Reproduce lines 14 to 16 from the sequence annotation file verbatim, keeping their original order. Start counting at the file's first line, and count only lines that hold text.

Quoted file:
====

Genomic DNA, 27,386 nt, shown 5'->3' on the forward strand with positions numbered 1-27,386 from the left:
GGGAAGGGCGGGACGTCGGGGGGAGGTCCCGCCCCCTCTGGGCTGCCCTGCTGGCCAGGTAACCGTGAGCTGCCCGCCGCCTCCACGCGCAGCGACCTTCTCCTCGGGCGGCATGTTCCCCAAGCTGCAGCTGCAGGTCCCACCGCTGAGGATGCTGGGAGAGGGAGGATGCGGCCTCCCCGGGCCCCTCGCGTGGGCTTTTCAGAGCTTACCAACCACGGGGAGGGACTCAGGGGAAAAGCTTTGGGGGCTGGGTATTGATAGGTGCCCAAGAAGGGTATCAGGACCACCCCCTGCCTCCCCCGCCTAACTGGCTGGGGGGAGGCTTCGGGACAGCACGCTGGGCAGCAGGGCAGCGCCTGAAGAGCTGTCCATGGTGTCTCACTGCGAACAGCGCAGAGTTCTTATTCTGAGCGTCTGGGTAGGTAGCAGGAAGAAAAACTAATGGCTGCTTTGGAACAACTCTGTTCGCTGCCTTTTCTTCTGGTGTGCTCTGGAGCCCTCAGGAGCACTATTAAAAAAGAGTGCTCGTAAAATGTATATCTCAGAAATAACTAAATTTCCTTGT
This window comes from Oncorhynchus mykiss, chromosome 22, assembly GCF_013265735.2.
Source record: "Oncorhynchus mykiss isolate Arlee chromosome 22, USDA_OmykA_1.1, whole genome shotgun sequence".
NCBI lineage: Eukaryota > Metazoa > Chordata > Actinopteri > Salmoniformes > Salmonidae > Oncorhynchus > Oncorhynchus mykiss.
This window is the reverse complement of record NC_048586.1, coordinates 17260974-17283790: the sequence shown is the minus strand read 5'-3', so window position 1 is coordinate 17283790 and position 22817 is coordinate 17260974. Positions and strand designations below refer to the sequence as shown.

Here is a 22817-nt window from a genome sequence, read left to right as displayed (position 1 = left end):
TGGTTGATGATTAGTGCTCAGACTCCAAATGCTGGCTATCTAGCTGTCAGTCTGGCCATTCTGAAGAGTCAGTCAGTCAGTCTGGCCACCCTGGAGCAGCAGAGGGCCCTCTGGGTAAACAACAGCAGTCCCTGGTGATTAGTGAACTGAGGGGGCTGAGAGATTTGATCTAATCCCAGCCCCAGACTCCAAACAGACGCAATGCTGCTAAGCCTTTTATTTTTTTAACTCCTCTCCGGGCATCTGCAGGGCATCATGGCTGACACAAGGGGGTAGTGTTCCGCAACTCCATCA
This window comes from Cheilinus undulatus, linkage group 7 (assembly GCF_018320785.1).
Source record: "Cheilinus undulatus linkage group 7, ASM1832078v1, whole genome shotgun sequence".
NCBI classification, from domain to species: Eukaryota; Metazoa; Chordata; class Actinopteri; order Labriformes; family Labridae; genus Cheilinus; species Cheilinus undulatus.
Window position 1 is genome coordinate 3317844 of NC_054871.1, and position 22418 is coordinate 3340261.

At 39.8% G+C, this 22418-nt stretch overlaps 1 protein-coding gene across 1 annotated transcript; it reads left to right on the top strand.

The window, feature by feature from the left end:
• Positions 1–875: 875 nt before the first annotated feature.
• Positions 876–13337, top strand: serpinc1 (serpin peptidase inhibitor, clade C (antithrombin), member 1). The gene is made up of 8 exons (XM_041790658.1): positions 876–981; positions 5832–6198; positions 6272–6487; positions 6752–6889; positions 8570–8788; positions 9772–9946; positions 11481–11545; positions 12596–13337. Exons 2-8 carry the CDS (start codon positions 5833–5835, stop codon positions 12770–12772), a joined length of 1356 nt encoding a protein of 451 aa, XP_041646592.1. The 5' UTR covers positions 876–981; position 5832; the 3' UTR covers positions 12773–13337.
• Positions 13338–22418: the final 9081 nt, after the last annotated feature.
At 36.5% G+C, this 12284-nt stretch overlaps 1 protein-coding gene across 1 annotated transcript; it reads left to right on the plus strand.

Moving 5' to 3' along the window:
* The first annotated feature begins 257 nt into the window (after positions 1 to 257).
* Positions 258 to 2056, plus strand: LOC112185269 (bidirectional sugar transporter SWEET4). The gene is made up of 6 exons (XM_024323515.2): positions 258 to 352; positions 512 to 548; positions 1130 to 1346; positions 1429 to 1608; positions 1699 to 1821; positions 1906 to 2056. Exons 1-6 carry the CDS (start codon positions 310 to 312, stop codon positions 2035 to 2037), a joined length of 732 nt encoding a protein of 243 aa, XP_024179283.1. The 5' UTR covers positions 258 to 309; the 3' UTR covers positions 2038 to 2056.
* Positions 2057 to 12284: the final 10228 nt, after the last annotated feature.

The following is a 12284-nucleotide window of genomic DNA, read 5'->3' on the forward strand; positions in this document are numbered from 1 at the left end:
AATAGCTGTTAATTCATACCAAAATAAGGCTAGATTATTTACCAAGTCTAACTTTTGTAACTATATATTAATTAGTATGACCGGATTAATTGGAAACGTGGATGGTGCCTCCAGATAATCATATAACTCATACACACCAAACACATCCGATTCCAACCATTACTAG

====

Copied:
The window, feature by feature from the left end:
• Positions 1–875: 875 nt before the first annotated feature.
• Positions 876–13337, top strand: serpinc1 (serpin peptidase inhibitor, clade C (antithrombin), member 1). The gene is made up of 8 exons (XM_041790658.1): positions 876–981; positions 5832–6198; positions 6272–6487; positions 6752–6889; positions 8570–8788; positions 9772–9946; positions 11481–11545; positions 12596–13337. Exons 2-8 carry the CDS (start codon positions 5833–5835, stop codon positions 12770–12772), a joined length of 1356 nt encoding a protein of 451 aa, XP_041646592.1. The 5' UTR covers positions 876–981; position 5832; the 3' UTR covers positions 12773–13337.